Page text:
Therefore, when it comes to the currency of countries, central banks have the task of controlling the supply of it, so that inflation is kept steady. There are many other factors to take into consideration, but this blog post is not about economics. We’re about to go into the actual point of this blog post, so … here we go.
Virtual currencies are a new concept. They are not a new manifestation of an existing concept. They are something completely new. I will go ahead and be bold, and say that anyone that attempts to treat virtual currencies as something similar to something else, is wrong. People grow up, and form worldviews, then in comes something new that attempts to disrupt those views, of course, there is going to be some resistance. A few paragraphs back when I was talking about countries, I forgot to mention that most countries are organized in a representative democracy. Why? I can assume it’s about fairness and efficiency. The way that representative democracies are supposed to work is, you vote for someone to represent you when it comes to matters of the country. You vote for a person, to represent your interests in an assembly, and decisions are made. Usually, a large percentage of these people that are voted to represent their constituents are old. Old people did not have internet when they grew up. Do not expect them to understand virtual currencies. Yet, they are the ones making the important decisions regarding the legality of the ways of uses of virtual currencies. Hence, the tendency to try and fit the concept of virtual currencies into an existing bracket. They try to equate it with a fiat currency, or an ‘investment’, but it is neither. It is a digital representation of value issued by someone.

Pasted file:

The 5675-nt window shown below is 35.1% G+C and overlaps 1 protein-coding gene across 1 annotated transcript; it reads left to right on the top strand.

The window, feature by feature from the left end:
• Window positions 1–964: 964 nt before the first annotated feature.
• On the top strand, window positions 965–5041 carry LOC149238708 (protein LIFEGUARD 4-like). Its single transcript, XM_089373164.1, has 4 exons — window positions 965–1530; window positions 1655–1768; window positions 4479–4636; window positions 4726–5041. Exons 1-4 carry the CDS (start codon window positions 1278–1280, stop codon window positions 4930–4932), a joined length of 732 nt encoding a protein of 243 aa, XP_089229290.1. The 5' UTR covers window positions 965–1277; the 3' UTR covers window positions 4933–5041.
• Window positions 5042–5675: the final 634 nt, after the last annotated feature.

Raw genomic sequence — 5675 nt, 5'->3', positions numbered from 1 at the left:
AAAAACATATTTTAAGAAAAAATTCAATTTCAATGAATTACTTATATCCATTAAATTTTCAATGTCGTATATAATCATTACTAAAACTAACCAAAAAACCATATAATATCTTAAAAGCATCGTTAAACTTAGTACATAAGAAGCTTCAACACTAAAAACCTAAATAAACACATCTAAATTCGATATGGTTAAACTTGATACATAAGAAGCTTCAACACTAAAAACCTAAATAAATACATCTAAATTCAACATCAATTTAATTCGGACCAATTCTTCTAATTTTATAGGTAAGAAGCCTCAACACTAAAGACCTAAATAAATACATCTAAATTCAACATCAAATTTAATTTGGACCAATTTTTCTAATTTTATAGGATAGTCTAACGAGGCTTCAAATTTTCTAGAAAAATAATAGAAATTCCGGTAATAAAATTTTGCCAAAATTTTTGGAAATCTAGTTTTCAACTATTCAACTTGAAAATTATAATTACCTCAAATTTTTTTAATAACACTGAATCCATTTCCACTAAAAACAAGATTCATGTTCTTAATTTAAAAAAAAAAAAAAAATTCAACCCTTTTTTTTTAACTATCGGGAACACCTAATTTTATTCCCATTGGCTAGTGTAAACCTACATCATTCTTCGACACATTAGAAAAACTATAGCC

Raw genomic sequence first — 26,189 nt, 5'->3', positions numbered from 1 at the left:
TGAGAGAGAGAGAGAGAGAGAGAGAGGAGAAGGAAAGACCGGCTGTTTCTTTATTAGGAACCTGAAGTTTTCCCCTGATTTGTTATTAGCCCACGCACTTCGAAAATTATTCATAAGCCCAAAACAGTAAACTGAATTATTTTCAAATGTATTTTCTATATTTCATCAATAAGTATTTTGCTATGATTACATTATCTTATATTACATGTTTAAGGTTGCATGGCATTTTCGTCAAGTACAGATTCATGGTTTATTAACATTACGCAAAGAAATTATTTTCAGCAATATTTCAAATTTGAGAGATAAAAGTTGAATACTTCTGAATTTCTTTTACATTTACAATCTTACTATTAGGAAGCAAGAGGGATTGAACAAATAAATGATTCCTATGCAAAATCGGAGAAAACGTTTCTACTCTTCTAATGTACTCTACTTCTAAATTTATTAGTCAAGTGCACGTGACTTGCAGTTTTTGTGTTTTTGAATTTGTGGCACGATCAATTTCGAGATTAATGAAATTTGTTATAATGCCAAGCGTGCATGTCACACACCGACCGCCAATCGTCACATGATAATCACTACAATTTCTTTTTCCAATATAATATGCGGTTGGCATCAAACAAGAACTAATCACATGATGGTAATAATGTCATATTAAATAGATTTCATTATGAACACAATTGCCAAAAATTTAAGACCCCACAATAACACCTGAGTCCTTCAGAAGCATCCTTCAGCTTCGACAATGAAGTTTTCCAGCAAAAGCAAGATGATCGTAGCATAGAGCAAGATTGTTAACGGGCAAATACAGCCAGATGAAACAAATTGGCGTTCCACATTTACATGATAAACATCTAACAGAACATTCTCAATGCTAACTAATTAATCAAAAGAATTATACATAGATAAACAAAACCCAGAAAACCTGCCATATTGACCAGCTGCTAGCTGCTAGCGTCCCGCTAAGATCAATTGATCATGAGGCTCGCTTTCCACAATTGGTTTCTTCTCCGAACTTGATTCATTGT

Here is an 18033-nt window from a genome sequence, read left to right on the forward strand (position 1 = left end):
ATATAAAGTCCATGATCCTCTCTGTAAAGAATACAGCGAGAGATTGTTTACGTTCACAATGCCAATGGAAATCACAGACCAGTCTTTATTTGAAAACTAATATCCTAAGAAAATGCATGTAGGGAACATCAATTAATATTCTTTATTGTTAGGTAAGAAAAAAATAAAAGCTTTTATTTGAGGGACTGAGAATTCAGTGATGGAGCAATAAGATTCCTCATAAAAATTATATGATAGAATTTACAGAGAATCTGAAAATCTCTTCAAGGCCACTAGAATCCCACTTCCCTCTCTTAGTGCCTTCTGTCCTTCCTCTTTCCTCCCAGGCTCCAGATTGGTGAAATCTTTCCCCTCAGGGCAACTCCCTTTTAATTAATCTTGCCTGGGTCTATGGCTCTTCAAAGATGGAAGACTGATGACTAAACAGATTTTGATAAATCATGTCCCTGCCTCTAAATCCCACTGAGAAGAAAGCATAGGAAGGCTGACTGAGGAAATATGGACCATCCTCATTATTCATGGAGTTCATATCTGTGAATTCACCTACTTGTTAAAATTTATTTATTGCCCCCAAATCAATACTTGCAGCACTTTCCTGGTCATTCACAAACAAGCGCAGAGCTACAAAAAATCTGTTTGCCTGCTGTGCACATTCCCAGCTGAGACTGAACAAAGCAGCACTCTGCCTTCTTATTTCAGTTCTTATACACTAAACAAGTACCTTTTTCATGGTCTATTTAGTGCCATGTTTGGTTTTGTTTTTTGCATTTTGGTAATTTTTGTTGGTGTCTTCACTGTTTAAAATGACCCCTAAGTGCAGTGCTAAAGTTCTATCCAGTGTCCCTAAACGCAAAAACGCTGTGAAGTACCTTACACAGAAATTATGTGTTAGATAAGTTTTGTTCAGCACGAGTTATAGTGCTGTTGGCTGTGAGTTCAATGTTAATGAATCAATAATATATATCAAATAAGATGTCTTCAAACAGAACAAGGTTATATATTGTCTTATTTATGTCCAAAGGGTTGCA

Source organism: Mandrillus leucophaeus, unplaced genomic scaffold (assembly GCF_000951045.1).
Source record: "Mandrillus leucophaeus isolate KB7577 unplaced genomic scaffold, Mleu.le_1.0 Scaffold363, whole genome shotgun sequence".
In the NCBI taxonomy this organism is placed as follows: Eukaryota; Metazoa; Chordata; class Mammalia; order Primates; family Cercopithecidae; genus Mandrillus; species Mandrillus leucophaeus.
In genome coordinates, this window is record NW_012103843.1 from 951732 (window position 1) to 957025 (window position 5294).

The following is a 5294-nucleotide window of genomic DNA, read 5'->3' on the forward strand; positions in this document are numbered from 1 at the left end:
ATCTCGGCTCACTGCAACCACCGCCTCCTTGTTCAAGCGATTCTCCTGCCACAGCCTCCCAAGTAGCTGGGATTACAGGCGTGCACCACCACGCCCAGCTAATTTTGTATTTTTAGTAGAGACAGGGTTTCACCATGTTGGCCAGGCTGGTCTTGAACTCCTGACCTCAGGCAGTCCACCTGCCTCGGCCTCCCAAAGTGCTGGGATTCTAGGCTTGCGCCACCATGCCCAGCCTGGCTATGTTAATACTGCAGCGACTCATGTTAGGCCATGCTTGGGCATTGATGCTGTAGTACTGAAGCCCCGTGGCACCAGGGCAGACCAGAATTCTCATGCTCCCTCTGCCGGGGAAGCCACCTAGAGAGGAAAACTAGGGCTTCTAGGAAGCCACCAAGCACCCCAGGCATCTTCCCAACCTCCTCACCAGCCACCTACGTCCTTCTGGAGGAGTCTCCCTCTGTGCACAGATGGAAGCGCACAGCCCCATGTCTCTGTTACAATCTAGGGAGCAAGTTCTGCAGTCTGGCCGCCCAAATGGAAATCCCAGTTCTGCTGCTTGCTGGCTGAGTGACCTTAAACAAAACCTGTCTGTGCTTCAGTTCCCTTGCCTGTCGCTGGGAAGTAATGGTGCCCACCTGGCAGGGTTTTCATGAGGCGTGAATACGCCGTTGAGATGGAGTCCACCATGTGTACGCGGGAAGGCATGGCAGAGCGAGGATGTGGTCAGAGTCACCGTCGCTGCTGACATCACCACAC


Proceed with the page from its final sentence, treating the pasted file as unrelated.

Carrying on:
Virtual currencies represent value, because the users and holders say so. Some virtual currencies are independent (such as BitCoin), some have an authority that regulates it. Just like a central bank, that authority can decide to emit more virtual currencies. Some are hard coded to emit new currency at a periodically set amount. Whatever the case, they represent value, because you say you do. If I have a bitcoin, I can say that its value is €2.2M, and if someone gives me that much money for it, then we can say that it is worth that much. If I have a piece of land somewhere, and I demand €800 for it, if someone is willing to buy it for that much, then that is its price. Why would I demand €2.2M or €800? Well, I’m going to gauge the market and see how much I can sell it for. If my BitCoin does not sell at €2.2M, but someone else sells her BitCoin for €10k, then we can say that the price for a BitCoin is €10k. If one juicy tomato sells for €89,550 then that is the price. It is simply the model of supply and demand.